Old fling comes knocking after three divorces
Carolyn Hax lends her wisdom on whether or not to enter a relationship with a woman thrice divorced, and how to talk to a friend is about to get divorced herself.
DEAR CAROLYN: After 30 years, an old high-school "girlfriend" (mostly hookups) has contacted me expressing her regret that we never "had that opportunity to further our relationship." We have emailed for a month now, and I find her smart, funny and interesting, but I have a concern: She is three times divorced.
Is it possible that her repeated failures in that department were not her fault, as she says? Her exes were substance abusers and adulterous, by her claims.
I am wary of getting involved. Am I being too judgmental? Should I be open to the idea that she just had bad luck? By the way — I am divorced once and, at 50, do not want to waste my time on someone who is unstable. Would you get involved with someone with three exes?
— Re-connectionsDEAR RE-CONNECTIONS: I won't say yea or nay to getting involved with someone thrice divorced, since circumstances, timing and lessons learned are too personal to judge collectively — but I sure would want to know the stories. For example, one youthful oops marriage, one marriage to someone who became an addict, one marriage that lasted decades until the spouse had an affair or something ... well, running away would almost seem punitive of someone who gave a good-faith effort to get it right.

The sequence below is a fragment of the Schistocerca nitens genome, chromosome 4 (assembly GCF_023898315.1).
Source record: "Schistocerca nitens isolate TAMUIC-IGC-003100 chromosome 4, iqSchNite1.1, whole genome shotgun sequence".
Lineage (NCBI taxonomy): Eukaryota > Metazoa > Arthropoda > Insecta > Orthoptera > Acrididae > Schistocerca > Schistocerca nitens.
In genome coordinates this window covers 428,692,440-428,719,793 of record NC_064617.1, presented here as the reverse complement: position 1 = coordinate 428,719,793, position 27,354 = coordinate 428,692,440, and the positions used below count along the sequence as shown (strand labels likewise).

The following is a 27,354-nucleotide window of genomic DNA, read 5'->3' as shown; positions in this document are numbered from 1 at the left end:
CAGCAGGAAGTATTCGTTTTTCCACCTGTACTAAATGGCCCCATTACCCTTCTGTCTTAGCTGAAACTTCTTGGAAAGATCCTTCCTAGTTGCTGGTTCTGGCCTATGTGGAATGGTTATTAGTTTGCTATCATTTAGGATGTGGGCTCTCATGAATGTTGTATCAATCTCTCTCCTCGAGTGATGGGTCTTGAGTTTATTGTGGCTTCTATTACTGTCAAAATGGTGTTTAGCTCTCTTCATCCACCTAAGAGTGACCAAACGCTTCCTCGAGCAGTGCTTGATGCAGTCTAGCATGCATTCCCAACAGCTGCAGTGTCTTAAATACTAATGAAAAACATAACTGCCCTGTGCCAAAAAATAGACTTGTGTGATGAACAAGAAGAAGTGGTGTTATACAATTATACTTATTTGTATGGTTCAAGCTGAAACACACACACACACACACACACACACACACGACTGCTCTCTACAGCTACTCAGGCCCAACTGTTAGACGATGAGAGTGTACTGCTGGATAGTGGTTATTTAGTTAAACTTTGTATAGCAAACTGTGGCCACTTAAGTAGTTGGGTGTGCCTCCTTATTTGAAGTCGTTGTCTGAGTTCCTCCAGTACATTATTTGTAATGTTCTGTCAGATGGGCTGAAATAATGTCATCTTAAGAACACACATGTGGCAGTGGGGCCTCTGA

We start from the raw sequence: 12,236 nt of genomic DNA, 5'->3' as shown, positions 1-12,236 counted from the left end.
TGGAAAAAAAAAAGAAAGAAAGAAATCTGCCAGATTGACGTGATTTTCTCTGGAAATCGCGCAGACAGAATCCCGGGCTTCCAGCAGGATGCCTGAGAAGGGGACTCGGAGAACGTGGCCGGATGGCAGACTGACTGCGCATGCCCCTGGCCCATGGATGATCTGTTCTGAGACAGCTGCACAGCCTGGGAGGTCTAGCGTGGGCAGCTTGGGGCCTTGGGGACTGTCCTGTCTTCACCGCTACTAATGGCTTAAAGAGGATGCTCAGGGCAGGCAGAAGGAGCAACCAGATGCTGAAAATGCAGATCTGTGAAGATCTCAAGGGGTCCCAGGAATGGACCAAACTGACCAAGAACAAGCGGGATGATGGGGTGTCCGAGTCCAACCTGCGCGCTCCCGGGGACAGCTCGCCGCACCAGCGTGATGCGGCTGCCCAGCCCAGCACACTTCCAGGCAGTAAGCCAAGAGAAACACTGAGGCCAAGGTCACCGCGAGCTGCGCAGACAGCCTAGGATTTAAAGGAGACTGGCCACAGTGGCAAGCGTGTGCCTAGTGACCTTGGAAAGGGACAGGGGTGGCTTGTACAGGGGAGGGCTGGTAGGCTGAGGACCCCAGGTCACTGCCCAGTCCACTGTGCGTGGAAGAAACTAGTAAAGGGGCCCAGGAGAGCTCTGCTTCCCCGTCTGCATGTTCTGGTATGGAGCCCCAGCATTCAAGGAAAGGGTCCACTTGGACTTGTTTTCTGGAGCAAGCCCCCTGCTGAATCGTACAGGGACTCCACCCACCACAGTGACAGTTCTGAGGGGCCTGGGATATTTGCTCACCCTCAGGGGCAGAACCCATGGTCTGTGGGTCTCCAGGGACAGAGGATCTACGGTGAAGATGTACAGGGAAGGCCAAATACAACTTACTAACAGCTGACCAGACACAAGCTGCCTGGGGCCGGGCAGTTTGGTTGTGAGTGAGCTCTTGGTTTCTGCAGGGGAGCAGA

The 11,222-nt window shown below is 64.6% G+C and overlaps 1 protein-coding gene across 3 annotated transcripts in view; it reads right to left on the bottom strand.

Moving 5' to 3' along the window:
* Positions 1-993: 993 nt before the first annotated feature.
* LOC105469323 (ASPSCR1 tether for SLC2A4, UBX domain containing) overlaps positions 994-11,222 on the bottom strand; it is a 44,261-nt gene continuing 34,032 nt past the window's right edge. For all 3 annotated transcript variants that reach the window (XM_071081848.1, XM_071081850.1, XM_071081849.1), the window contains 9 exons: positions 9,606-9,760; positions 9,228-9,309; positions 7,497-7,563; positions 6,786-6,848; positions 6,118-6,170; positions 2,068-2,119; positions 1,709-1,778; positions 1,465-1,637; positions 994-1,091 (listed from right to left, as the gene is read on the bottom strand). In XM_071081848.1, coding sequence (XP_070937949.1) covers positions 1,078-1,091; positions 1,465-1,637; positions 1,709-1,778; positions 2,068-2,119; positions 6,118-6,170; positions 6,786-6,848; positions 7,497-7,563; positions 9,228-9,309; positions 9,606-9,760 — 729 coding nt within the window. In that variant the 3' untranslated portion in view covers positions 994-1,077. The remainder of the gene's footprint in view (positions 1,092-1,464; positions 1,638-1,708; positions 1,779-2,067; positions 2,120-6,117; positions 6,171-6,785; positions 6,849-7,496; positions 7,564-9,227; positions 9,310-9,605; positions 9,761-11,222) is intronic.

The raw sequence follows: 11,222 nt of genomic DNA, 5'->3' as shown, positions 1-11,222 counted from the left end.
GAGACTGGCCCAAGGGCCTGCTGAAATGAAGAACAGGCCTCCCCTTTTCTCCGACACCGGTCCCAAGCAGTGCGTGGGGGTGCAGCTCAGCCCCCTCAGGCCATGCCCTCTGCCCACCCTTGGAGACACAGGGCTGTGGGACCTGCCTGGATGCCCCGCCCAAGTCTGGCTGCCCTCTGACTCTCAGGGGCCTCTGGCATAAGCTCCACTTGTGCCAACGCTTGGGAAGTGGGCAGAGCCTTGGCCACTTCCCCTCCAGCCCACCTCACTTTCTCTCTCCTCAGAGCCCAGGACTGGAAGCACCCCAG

If instead each divorce had a similar story behind it, then I wouldn't stick around unless I felt darn sure the person had had the "Eureka!" moment and done the hard work of breaking unhealthy habits — starting with accepting responsibility for making bad choices.
Since you're talking about someone who apparently married the same general pathology three times, and who is blaming the exes for that versus noting the pattern in her own choices, and who is fishing in the electronic waters of 30 years ago, I'd urge you to write your next email without the input of any organ south of your brain.
DEAR CAROLYN: Ugh, ugh, ugh. I sent a message to a friend I haven't seen for a while this week to see if she wanted to get together soon, and she said in her response that her husband now has his own apartment. They have two young kids, and this comes seemingly out of the blue. Our husbands have been friends since junior high, and I've known them for about four years.
We're getting together with our kids next week, and I'll presumably get more of the story then, but I'm totally at a loss as to what to say or do. These are our first friends to get divorced and, to make things worse, this is her second marriage, so I'm worried about any fallout from that, too. (The first time she was very young and the guy turned out to be abusive.) Any advice?
DEAR FRIEND: The best, best, best thing you can do is not bring an agenda with you. Not pro-reconciliation, not pro-husband or pro-her, not anti-multiple-divorce, not pro-divorce-is-the-end-of-the-world.
If you need an agenda to orient you, make it pro-friendship. Listen, don't judge, and see what she needs based on what you see.